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I was wondering if it was possible to return specific implementations of an interface without using an abstract factory, so I put a simple use case.

Now, aside from being a little unorthodox, the test case produces the expected output.

allocating implementation
interface ctor
implementation ctor
implementation dtor
interface dtor
freeing implementation

However, I have never seen anyone do things this way before, so I was wondering if there was anything fundamentally wrong with this approach.

edit: The purpose of this is to hide platform specific code from the caller without using the abstract factory or pimpl design patterns.


class MyInterface
    virtual ~MyInterface();

    void *operator new(size_t sz);
    void operator delete(void *ptr);

    virtual int GetNumber(){ return 0; }


#include "MyInterface.h"

class MyImplementation : public MyInterface
    int someData;
    MyImplementation() : MyInterface(0)
        cout << "implementation ctor" << endl;
        someData = 5;

    virtual ~MyImplementation()
        cout << "implementation dtor" << endl;

    void *operator new(size_t, void *ptr)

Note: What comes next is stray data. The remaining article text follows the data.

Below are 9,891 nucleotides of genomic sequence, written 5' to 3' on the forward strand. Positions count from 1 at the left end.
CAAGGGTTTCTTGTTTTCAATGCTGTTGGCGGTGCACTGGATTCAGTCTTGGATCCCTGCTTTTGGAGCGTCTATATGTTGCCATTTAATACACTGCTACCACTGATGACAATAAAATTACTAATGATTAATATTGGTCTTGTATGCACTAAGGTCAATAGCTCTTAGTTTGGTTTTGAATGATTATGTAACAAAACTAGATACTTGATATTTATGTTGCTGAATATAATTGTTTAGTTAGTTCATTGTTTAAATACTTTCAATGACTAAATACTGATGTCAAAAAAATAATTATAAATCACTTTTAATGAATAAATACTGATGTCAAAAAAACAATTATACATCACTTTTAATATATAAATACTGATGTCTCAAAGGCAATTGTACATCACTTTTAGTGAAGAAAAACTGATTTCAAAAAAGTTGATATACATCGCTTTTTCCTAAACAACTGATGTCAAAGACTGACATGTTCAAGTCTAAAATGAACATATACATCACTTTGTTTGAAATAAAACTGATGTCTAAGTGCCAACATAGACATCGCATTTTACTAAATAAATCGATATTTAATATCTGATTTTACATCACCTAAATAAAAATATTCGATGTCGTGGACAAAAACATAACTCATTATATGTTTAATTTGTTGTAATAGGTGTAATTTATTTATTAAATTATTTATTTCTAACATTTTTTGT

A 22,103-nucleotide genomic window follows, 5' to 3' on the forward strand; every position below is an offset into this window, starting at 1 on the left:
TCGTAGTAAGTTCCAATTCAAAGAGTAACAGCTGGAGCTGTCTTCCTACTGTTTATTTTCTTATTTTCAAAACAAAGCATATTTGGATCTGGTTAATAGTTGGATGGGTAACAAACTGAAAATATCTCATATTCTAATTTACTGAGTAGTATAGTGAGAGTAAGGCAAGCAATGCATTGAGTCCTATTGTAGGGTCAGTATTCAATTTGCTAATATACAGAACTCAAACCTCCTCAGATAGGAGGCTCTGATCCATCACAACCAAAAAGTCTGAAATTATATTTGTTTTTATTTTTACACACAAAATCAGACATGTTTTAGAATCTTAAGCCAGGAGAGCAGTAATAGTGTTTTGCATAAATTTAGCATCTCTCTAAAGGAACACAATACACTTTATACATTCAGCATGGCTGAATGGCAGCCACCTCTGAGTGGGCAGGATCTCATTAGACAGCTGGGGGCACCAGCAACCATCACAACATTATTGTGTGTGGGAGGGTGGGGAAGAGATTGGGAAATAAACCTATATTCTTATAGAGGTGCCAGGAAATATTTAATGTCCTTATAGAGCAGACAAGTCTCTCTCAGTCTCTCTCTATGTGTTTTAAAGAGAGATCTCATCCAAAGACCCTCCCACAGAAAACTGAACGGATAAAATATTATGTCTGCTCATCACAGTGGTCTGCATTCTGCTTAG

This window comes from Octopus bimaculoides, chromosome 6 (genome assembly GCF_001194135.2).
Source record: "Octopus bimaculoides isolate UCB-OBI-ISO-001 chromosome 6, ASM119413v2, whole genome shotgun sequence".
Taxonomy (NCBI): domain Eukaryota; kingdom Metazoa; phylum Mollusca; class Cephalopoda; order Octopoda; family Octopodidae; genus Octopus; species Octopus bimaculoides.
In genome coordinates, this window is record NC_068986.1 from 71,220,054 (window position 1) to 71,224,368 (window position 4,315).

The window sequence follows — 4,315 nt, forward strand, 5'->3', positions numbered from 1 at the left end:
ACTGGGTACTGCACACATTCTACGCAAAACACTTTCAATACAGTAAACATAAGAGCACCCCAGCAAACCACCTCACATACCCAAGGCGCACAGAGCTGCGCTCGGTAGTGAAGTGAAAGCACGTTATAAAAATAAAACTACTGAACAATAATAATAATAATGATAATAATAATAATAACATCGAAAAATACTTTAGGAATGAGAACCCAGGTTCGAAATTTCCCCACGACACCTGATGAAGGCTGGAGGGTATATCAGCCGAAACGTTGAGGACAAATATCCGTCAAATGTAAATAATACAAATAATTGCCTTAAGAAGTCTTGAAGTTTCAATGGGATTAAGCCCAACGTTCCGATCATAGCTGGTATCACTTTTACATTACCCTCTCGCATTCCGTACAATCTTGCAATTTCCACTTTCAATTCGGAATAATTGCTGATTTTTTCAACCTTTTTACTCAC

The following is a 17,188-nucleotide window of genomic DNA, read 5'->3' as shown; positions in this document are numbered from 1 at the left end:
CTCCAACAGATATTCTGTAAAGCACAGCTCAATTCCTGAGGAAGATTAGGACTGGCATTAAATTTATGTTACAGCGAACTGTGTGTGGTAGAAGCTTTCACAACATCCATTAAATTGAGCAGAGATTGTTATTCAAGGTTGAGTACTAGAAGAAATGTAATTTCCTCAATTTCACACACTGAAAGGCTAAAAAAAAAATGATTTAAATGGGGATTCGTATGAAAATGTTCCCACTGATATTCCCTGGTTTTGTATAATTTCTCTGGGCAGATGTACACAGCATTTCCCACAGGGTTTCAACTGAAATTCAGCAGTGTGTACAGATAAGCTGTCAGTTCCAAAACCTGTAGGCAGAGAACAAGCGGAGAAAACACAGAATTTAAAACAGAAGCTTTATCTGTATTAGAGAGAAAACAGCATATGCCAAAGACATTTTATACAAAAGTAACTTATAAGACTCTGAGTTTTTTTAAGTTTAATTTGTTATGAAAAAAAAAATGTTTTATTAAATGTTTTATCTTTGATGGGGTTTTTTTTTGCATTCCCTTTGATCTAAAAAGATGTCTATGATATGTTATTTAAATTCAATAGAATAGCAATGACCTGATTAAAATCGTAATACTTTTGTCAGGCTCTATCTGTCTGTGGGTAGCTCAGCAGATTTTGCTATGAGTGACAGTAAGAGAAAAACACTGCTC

return ptr;

    void operator delete(void*, void*){}

    void operator delete(void *ptr)
        cout << "freeing implementation" << endl;

    virtual int GetNumber() { return someData; }

void* MyInterface::operator new(size_t sz)
    cout << "allocating implementation" << endl;
    return malloc(sizeof(MyImplementation));

void MyInterface::operator delete(void *ptr)
    // won't be called

    new (this) MyImplementation;

    cout << "interface ctor" << endl;

    cout << "interface dtor" << endl;


int main()
    MyInterface *i = new MyInterface;

    cout << i->GetNumber() << endl;

    delete i;

    return 0;
share|improve this question
I think it'd be good to know what your motivations are. –  Steven Maitlall May 30 '13 at 3:33
I think new operator should know the type of object going to be constructed. –  doptimusprime May 30 '13 at 3:34
@steven using platform specific implementations in a way that is completely hidden from the caller. –  bitwise May 30 '13 at 3:53

1 Answer 1

up vote 2 down vote accepted

If you create a MyInterface on the stack this is obviously going to cause problems since there won't be enough memory at that location for the implementation.

Even if you always allocate it on the heap, it smells like undefined behavior since you re-construct over a half-constructed base class (one could argue this violates the "two distinct objects must have different addresses" clause).

Unfortunately I can't tell the real problem you're trying to solve so I cant' give you specific answer(s) about that.

share|improve this answer
true, and without hiding the constructors, which I need, I guess I'm out of luck. –  bitwise May 30 '13 at 4:16

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